Everyone knows what the Social Security program is and the basic gist of how it functions: it’s a federal retirement benefit program we all pay into via the payroll tax during our working lives, and once we retire, we receive a monthly benefit payment for life–a benefit funded by the money we spent years contributing to the program.
But this is only the most basic explanation of how the program works. And it doesn’t explain how we’ve arrived at our current funding shortfall. How could a trust fund we’ve been paying into like a savings account not have enough money to pay scheduled benefits one day? How could we be talking about Social Security insolvency at the same time we’re talking about a $2.4 trillion surplus?
Things only get more complicated from there. Some would say Social Security is largely responsible for our federal debt, and others counter with “Social Security has nothing to do with our debt–it’s legally impossible.”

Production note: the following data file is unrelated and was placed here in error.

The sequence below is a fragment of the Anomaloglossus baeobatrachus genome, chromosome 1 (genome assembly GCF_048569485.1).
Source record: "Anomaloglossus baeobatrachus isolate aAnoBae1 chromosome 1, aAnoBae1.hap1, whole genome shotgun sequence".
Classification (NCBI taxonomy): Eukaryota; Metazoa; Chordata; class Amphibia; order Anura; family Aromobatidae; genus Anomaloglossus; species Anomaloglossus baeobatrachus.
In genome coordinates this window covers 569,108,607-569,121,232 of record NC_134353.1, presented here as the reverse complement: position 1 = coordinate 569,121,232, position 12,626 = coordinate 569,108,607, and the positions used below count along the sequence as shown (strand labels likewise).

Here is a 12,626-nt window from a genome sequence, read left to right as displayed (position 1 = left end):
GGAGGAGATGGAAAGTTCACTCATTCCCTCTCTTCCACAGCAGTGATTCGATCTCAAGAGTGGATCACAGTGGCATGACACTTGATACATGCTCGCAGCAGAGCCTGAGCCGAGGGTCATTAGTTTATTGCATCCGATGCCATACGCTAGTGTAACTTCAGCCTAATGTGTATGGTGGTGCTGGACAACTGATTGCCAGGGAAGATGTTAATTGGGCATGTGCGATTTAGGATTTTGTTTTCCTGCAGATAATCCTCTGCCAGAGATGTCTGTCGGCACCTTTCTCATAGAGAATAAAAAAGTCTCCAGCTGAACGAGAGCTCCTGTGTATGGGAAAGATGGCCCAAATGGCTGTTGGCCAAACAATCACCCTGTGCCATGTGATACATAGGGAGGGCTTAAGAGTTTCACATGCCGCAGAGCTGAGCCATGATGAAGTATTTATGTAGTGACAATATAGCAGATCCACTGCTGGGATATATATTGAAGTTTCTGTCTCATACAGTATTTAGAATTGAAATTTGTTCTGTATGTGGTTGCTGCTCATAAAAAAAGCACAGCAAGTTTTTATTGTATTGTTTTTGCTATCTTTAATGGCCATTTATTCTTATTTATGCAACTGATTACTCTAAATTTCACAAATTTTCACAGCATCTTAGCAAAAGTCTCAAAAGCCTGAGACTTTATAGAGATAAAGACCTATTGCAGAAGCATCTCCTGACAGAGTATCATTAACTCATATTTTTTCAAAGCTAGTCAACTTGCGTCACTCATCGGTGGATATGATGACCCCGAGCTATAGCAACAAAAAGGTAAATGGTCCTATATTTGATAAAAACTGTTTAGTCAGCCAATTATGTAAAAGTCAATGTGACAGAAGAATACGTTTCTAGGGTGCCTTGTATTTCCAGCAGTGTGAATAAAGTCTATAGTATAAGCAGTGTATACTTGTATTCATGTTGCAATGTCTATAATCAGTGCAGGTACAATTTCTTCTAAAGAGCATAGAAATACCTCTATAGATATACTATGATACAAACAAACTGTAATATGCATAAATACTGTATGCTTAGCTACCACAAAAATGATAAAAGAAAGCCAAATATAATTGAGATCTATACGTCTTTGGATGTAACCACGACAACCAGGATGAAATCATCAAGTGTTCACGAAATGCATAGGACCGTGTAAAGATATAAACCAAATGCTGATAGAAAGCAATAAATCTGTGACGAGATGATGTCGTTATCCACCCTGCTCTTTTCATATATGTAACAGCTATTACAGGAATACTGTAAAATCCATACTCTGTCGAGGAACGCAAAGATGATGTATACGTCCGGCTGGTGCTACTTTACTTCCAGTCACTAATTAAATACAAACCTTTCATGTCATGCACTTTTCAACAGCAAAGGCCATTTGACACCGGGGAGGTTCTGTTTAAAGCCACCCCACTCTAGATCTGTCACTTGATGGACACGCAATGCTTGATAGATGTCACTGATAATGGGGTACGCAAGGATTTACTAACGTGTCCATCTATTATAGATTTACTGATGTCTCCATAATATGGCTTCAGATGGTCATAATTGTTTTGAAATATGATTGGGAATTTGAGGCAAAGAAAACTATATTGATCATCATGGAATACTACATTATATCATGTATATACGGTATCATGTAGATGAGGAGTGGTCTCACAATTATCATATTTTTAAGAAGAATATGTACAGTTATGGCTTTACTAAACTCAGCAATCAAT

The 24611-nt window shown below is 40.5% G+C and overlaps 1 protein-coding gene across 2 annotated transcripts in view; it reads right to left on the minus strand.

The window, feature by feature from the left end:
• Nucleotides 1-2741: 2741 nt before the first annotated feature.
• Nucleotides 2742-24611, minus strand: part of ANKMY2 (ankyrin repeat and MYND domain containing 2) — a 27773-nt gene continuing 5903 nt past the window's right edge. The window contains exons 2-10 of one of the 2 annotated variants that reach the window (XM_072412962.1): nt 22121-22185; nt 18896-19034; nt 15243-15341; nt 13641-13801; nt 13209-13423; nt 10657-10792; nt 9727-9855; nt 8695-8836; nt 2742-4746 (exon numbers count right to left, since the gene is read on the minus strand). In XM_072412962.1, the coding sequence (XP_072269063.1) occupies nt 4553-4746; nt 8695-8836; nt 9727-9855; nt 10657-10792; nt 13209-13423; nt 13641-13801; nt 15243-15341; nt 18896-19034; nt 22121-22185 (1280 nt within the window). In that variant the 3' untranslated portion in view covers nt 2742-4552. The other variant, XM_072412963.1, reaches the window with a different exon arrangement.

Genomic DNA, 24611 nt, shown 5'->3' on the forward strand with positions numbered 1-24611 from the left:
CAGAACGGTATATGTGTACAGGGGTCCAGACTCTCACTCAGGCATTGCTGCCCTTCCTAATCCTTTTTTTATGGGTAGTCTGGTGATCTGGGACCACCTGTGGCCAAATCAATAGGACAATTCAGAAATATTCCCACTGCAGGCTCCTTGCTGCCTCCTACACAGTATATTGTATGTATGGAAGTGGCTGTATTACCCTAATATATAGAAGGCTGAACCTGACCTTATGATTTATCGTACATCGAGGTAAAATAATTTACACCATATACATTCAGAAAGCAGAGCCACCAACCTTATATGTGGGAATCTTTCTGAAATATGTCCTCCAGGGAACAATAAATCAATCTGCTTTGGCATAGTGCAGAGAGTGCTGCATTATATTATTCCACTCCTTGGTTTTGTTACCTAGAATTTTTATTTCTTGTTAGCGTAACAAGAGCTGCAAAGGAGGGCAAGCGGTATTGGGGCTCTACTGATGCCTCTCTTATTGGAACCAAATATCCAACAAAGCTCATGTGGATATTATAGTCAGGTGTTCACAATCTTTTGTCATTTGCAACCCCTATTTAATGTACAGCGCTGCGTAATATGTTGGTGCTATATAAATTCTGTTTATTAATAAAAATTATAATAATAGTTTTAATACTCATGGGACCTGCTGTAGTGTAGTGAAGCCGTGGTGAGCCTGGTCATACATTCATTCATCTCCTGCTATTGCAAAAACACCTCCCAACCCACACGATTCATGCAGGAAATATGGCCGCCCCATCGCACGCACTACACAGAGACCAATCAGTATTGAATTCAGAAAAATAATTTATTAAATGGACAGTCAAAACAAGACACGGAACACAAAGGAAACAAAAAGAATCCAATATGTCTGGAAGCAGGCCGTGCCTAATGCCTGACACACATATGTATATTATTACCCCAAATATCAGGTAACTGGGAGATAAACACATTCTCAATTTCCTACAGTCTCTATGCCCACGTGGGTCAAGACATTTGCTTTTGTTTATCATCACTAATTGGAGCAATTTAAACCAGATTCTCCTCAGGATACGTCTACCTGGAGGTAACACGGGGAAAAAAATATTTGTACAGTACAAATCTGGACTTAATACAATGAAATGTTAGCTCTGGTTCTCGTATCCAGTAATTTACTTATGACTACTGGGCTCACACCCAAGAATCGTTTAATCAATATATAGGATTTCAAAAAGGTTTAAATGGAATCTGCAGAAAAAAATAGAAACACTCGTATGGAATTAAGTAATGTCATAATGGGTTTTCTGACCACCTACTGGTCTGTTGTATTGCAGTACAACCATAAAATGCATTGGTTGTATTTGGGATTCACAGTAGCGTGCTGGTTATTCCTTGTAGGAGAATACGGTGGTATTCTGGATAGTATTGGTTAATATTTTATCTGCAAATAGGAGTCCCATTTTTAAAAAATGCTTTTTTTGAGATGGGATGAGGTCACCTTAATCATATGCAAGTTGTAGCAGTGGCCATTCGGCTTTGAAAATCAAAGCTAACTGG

“Social Security is in trouble because of Johnson.”
“No, it was Reagan.”
“It was Clinton.” “It was Bush.” “It was Obama.”
“The Republicans want to gut Social Security!” “The Democrats spent every dime of our money!”
With so much conflicting information out there, we can’t blame anyone for feeling confused about the status of Social Security and its financing.
The truth is despite being a wonderful program that millions of retirees depend on, the Social Security program of today doesn’t quite look the way it did when it was first envisioned and enacted. Decades of every Congress, every President, and every political party’s spending and creative accounting has turned what the public views as a trust into source of federal revenue and debt.
Add to that some very serious demographic pressure–the largest group of Americans drawing benefits to date–and we have our current Trust Fund shortfall.
Here is a very informative series that goes into detail about the way Social Security financing works. It touches on just about every aspect of the Social Security funding dilemma, exactly how the government uses payroll taxes, and how Social Security interacts with our budget and overall debt.